Geothermal Greenhouse Partnership is a volunteer-driven 501c3 educational organization, building a Pagosa-scale botanic park within Centennial Park on the San Juan River Walk. Its mission is “to educate the community in sustainable agricultural practices by producing food year-round using local renewable energy.” Demonstrating the value of Pagosa’s geothermal resource remains an organizational priority.

The October 2017 Smart Growth America Report listed the GGP as an important amenity for the community. Both the Archuleta County Community Economic Development Action Plan and Downtown Colorado Inc. identified the GGP as a priority for downtown economic revitalization. With the Education Dome completed in 2016, the GGP began fulfilling its mission in 2017.

In GGP’s first year of operations, the Education Dome and Amphitheater became busy gathering places. GGP hosted its 5th Colorado Environmental Film Festival Caravan in downtown Pagosa. Five Lifelong Learning Workshops explored various environmental issues and celebrated the biodiversity of the San Juan River Walk. Two well-attended special events included the first San Juan Sounds live concert and the 2nd Colorfest Breakfast with Balloons. Pagosa’s youth began horticultural activities and GGP’s volunteers nurtured an abundant garden for the community.

2018 promises more classes, educational workshops and special events in Centennial Park. Children from 4-H, public and charter school classrooms, and home schools are already learning each week in the Education Dome. The 6th Environmental Film Festival is planned for mid-April. Lifelong Learning Workshops will include in-depth education about the wise use of Colorado’s water. Live music and performance are planned for the GGP Amphitheater, as well as the 3rd Colorfest Breakfast with Balloons.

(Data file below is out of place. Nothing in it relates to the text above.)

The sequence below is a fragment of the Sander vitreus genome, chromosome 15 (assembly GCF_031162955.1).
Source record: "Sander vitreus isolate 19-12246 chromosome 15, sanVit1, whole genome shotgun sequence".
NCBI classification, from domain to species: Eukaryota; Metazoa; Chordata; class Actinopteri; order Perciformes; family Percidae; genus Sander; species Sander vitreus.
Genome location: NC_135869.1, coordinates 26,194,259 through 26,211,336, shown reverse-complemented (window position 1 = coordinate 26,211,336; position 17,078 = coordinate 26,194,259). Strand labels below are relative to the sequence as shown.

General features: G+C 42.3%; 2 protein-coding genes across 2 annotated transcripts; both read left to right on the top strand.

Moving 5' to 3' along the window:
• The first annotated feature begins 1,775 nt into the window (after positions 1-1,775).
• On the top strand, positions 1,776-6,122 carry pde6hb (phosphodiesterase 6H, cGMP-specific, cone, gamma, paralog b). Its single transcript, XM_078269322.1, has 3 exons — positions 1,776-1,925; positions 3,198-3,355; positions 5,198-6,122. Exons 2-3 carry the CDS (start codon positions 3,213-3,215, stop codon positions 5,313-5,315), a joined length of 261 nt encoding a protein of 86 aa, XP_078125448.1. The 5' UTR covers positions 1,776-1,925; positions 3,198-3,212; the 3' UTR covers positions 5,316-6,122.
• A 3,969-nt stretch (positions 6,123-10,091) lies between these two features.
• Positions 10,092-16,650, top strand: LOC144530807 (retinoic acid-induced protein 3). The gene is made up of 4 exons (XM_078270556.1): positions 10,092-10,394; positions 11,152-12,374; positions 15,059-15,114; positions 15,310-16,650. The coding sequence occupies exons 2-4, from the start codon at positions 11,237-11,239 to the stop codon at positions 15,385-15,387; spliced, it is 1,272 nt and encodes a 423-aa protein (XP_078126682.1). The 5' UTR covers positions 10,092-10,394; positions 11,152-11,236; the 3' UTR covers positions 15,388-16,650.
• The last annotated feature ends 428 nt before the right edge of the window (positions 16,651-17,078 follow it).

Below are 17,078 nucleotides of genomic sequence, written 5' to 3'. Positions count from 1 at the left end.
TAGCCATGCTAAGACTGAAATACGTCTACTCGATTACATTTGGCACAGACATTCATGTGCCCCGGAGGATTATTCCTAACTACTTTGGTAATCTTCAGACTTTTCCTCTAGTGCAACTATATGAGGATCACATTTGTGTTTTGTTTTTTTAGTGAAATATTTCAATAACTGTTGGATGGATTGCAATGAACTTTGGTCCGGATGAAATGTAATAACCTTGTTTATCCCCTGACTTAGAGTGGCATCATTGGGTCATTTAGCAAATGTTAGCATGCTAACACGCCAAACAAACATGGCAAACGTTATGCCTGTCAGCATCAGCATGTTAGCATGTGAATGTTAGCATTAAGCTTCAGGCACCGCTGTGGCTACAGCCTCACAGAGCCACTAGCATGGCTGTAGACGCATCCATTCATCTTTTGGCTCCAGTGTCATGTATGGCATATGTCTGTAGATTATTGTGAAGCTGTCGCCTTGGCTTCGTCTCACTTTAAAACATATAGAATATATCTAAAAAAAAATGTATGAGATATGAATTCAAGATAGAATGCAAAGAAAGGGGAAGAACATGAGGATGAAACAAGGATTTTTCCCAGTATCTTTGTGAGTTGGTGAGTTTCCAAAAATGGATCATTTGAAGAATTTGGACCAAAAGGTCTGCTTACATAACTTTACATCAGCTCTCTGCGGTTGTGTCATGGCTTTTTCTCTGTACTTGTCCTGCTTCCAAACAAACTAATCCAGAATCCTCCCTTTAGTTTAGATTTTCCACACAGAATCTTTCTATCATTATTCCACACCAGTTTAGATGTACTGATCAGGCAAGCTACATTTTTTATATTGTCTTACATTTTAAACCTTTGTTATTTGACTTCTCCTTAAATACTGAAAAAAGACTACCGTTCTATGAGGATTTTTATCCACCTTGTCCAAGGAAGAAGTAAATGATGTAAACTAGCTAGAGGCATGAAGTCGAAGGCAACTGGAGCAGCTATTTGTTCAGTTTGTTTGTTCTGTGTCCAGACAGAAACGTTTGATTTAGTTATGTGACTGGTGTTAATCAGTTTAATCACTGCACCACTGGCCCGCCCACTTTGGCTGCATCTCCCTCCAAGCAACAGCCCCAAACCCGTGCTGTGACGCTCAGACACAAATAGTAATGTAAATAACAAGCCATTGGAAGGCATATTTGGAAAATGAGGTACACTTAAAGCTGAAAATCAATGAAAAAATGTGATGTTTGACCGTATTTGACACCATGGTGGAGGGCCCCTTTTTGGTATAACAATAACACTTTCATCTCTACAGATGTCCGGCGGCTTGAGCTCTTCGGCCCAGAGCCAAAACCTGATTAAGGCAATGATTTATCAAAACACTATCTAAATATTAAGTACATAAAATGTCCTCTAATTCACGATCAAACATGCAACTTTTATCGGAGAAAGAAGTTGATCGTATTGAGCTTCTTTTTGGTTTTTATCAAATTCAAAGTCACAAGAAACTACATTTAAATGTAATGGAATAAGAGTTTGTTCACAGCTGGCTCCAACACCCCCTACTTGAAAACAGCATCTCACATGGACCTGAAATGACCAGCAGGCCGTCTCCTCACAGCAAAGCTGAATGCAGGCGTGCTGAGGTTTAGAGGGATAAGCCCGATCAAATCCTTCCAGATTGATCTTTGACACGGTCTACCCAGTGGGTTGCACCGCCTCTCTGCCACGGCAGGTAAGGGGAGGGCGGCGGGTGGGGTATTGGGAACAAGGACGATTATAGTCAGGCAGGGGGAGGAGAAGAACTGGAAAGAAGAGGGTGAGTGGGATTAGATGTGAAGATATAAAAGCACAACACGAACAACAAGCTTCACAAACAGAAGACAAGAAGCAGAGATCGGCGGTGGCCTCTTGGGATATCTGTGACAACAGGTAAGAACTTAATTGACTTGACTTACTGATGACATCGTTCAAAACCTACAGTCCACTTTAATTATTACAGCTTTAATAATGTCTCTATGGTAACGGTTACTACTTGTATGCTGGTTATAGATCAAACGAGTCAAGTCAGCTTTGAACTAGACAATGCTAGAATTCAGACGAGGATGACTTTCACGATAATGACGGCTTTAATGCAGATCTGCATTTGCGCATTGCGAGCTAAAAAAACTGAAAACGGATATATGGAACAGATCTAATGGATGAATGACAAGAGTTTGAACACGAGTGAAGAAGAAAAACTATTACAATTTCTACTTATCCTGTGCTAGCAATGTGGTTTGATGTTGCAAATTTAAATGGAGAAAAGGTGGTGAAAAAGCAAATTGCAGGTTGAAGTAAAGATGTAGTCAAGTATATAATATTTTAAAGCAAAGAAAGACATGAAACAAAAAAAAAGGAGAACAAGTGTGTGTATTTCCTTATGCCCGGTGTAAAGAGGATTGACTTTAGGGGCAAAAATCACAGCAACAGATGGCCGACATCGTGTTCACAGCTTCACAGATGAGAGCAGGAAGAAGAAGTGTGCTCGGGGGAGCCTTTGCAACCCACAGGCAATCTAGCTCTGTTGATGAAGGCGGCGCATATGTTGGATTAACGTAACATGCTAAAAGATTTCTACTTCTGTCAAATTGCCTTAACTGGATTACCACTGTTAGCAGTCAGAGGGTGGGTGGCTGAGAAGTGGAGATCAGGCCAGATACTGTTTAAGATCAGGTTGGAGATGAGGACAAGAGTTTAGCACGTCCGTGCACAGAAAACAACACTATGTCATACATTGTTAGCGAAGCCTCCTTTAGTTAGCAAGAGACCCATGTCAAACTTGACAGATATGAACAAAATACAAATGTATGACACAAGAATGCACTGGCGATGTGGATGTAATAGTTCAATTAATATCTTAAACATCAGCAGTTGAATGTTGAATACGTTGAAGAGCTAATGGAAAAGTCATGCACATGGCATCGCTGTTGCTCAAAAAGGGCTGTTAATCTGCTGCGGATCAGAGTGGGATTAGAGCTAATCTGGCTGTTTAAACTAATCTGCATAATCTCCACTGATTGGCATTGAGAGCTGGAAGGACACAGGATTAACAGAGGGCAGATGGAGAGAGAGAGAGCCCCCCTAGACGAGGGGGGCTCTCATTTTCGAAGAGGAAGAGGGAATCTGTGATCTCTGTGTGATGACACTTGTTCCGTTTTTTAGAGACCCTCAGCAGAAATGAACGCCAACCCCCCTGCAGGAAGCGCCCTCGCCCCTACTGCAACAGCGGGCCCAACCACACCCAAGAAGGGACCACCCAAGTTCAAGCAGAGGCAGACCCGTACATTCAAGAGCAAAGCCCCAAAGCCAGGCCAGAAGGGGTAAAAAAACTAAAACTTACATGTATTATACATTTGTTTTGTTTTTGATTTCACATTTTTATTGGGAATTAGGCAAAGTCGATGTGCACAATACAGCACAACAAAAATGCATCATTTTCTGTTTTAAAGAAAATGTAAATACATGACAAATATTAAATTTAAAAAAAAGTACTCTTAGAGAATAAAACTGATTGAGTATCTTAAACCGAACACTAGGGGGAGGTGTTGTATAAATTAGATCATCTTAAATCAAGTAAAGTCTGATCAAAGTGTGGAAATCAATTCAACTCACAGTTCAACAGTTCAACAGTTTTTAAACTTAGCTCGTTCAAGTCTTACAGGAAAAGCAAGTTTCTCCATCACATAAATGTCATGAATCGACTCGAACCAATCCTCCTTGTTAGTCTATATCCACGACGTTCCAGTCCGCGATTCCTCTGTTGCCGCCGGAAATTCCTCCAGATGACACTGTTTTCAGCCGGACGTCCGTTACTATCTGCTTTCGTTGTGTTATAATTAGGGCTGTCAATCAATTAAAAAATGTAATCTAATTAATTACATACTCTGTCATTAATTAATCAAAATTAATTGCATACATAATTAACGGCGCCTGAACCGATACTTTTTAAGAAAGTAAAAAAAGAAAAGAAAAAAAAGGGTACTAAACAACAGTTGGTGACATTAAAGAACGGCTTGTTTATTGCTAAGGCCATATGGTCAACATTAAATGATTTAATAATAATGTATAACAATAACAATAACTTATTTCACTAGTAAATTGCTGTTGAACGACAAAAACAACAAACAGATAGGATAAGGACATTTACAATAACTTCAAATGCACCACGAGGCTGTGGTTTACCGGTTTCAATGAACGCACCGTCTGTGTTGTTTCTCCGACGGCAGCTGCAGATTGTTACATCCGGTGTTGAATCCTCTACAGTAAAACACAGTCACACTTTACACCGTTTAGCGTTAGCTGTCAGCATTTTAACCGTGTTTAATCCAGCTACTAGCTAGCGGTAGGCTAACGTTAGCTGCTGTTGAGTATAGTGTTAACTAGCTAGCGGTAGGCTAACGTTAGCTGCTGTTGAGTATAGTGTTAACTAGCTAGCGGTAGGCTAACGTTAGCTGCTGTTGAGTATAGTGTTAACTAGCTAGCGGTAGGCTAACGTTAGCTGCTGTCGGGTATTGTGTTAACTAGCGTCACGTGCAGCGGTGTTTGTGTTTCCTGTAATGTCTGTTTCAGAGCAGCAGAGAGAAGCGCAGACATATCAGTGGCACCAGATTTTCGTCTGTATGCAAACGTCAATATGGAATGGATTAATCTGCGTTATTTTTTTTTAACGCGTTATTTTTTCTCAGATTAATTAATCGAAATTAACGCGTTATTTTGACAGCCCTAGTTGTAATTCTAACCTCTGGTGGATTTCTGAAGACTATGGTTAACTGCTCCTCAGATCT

The Geothermal Greenhouse Partnership operates through a professional Board of Directors, numerous volunteers, five strategic committees and an enthusiastic membership base. GGP committees include (1) Soil, Seeds and Water; (2) Site; (3) Fundraising and Special Events; (4) Landscaping; and (5) Programming. An informational question and answer session for the community is planned for January 2018.

Learn more at the GGP website at pagosagreen.org.

Sally High is the Geothermal Greenhouse Partnership Board President.

Pagosa Springs: 11th annual Water 101 and 201 Seminar, October 5, 2017

Photo credit: Colorado.com

From The Pagosa Springs Sun (Elaine Chick):

Tens of millions of people, billions of dollars of agricultural production and an enormous amount of economic activity across a vast swath of America from California to the Mississippi River are all dependent on rivers born in the mountains of Colorado.

In a time of mounting demand and limited supply, the need for all citizens to better understand and participate in decisions affecting this critical resource is paramount. Colorado’s population is expected to double by 2050, with a good portion of that occurring on the Western Slope. Where will all that water come from?

To discuss this, as well as a multitude of other issues, Pagosa Springs will once again be the location for the educational 11th annual Water 101 and 201 seminars.

Sponsored by the Water Information Program, the seminars will take place on Oct. 5 from 8:30 a.m. to 5 p.m. and on Oct. 6 from 8:30 a.m. to noon at the Ross Ara- gon Community Center (451 Hot Springs Blvd.).

The seminar qualifies for 11 continuing education credits (CECs) for Realtors and six CECs for lawyers for completion of both days. The seminars are open to the general public as well.

Topics include water law, an explanation of water-related agencies and organizations, the Colorado Water Plan and implementation, as well as discussion about timely and important water topics and issues. The 201 session will provide more in-depth information on water law to include compacts and the water court process.

David Robbins and J.C. Ulrich (Greg Hobbs) at the 2013 Colorado Water Congress Annual Convention

The seminar features a lineup of quali ed speakers, including the keynote, Colorado Supreme Court Justice Gregory Hobbs (retired), as well as representatives from fed- eral, state and local agencies.

Space is limited, so register early. The early-bird registration fee is $40 before Sept. 22 for the 101 workshop, $30 for the 201 session before Sept. 22, and $60 for both days. For those seeking CECs, add $10 to each of the preceding. The registration fee includes snack and an information packet both days, as well as lunch on Oct. 5.

For more information or to register, go to: https://swwcd.org/ event/water-101-201-seminar, contact the Water Information Program at 247-1302 or visit http://www.waterinfo.org.

Delph Carpenter’s 1922 Colorado River Basin map with Lake Mead and Lake Powell via Greg Hobbs.